This bachelor's degree concerns the specification of a new programming language. This language, called Sard, is a backwards-incompatible new version of the existing language Scala. Sard, like Scala, is a high-level object-functional language. Unlike Scala, it is not very closely tied to the JVM or Java, eliminating some constraints on the language's design. Since this necessitates breaking backwards compatibility with Scala, the opportunity to disregard it is used to x some of the author's irritations with the language. This degree mostly focuses on deciding on the exact changes to Scala, and on the overall design, rather than on implementing a compiler for the language. A reason for this is that the bachelor's degree provides insuficient time to properly implement´and debug a compiler. Another is the desirability of pushing changes to the language as early into the design process as possible. Preferably, almost all changes to the language should occur before any compiler code has been written.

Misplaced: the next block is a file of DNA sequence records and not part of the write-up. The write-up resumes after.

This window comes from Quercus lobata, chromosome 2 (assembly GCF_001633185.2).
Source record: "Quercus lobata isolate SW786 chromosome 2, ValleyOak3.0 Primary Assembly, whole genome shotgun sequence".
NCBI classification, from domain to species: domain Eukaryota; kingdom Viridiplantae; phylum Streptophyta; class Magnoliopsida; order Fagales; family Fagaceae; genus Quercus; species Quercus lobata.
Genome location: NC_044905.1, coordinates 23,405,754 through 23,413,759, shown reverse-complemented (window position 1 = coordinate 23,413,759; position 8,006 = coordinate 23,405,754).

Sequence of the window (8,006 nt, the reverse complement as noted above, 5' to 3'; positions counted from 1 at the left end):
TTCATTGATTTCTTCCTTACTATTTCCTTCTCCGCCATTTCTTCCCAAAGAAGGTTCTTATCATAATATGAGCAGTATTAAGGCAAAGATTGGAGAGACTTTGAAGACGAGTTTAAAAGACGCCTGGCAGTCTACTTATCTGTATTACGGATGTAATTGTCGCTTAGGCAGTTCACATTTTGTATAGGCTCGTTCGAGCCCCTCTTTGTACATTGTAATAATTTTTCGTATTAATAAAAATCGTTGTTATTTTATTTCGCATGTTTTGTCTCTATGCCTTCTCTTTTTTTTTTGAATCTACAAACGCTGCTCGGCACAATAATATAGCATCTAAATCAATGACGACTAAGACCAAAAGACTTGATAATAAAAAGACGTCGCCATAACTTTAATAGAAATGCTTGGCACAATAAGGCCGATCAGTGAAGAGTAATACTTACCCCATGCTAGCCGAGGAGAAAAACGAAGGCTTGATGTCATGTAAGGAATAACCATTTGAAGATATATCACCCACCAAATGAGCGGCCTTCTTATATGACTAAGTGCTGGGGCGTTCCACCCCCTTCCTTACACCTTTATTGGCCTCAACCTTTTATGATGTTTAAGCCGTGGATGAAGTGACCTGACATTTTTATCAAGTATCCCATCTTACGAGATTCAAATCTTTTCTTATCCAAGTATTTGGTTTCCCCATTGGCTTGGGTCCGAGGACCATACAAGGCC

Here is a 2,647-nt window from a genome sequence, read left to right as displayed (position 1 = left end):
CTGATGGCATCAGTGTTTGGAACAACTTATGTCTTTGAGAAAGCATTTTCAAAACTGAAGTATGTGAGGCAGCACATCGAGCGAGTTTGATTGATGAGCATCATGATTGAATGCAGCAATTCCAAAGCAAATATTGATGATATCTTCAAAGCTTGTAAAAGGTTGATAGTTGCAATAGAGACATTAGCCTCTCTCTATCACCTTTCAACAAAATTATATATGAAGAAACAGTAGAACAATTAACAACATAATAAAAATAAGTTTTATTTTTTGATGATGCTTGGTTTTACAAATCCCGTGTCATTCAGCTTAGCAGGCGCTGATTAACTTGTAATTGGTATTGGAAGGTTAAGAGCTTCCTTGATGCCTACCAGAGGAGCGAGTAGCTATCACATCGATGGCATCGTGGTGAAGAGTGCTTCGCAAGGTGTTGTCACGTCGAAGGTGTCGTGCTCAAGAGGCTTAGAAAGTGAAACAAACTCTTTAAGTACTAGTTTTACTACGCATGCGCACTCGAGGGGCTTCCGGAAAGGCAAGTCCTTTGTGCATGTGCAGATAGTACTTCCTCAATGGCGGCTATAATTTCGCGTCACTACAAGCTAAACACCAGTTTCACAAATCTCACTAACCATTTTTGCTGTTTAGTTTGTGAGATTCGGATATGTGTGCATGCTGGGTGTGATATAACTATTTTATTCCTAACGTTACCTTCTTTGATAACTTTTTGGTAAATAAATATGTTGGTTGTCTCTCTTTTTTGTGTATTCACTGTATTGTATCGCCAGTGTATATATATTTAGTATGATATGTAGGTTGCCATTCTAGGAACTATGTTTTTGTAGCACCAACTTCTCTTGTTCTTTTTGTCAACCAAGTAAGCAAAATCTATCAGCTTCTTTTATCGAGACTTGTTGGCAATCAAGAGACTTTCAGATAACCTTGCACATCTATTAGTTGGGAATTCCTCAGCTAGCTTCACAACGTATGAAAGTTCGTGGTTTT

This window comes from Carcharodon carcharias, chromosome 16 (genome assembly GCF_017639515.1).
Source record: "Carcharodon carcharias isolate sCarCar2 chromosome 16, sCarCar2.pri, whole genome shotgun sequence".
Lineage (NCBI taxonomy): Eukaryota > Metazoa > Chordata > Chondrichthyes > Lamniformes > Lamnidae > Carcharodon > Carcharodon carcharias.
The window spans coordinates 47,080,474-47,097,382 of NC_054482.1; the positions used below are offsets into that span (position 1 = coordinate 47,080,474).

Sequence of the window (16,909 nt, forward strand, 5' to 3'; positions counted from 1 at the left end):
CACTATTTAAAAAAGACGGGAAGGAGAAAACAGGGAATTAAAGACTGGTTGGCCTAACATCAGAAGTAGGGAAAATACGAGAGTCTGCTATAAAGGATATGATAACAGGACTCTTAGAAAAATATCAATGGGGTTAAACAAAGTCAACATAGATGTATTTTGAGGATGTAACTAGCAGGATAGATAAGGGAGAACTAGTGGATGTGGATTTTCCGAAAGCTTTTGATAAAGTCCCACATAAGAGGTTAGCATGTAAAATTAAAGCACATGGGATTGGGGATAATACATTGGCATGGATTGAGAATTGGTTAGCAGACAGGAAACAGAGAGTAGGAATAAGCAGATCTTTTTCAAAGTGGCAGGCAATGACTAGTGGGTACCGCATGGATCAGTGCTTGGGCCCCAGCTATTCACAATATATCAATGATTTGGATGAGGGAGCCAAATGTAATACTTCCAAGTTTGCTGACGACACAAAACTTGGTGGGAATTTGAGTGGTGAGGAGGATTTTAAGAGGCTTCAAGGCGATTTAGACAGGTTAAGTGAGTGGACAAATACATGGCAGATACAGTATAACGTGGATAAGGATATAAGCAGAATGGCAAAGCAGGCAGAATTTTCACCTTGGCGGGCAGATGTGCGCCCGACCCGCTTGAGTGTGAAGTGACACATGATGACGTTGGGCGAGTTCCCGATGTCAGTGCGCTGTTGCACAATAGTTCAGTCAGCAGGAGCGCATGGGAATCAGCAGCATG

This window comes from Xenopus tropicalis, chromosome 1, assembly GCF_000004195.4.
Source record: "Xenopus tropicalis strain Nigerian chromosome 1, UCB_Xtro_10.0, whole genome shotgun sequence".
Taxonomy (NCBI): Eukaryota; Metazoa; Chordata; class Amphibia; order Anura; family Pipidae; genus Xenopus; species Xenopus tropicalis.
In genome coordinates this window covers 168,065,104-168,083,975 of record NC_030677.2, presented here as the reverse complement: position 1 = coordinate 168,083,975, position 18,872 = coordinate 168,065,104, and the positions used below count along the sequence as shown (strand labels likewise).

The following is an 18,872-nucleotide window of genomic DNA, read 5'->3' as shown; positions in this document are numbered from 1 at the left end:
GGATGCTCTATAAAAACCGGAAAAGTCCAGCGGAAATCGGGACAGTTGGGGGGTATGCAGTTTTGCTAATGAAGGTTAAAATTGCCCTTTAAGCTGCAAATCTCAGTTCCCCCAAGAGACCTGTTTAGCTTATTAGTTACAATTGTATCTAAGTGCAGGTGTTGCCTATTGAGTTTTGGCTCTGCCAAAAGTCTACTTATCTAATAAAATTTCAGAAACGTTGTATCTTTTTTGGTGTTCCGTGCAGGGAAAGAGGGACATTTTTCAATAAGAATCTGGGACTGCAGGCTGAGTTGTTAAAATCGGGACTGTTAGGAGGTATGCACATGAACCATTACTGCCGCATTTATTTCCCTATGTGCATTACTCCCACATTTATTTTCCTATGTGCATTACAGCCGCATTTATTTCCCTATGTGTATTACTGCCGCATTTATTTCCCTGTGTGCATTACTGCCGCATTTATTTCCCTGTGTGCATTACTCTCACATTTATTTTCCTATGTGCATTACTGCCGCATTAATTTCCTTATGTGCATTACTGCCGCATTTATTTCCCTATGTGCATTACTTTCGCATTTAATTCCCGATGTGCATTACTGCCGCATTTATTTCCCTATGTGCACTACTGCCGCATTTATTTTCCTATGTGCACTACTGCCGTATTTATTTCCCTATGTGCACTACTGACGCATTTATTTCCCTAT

The design eventually produced gets rid of some known issues stemming from the JVM, like null pointers, non-reified generics and single inheritance. Several features of Scala, like self-type annotations and in x syntax for methods are scrapped. Others, like pattern matching, are generalized. Some changes to the syntax are also made, particularly in the areas of closures, pattern matching and object construction.
As of yet, this language has no implementation, and in future work, this must be rectified. Sard also requires calling compatibility with another programming language, but this remains to be specified. Nevertheless, Sard constitutes a promising refinement of an already great programming language, and it is hoped that Sard will x the few remaining issues with Scala's design.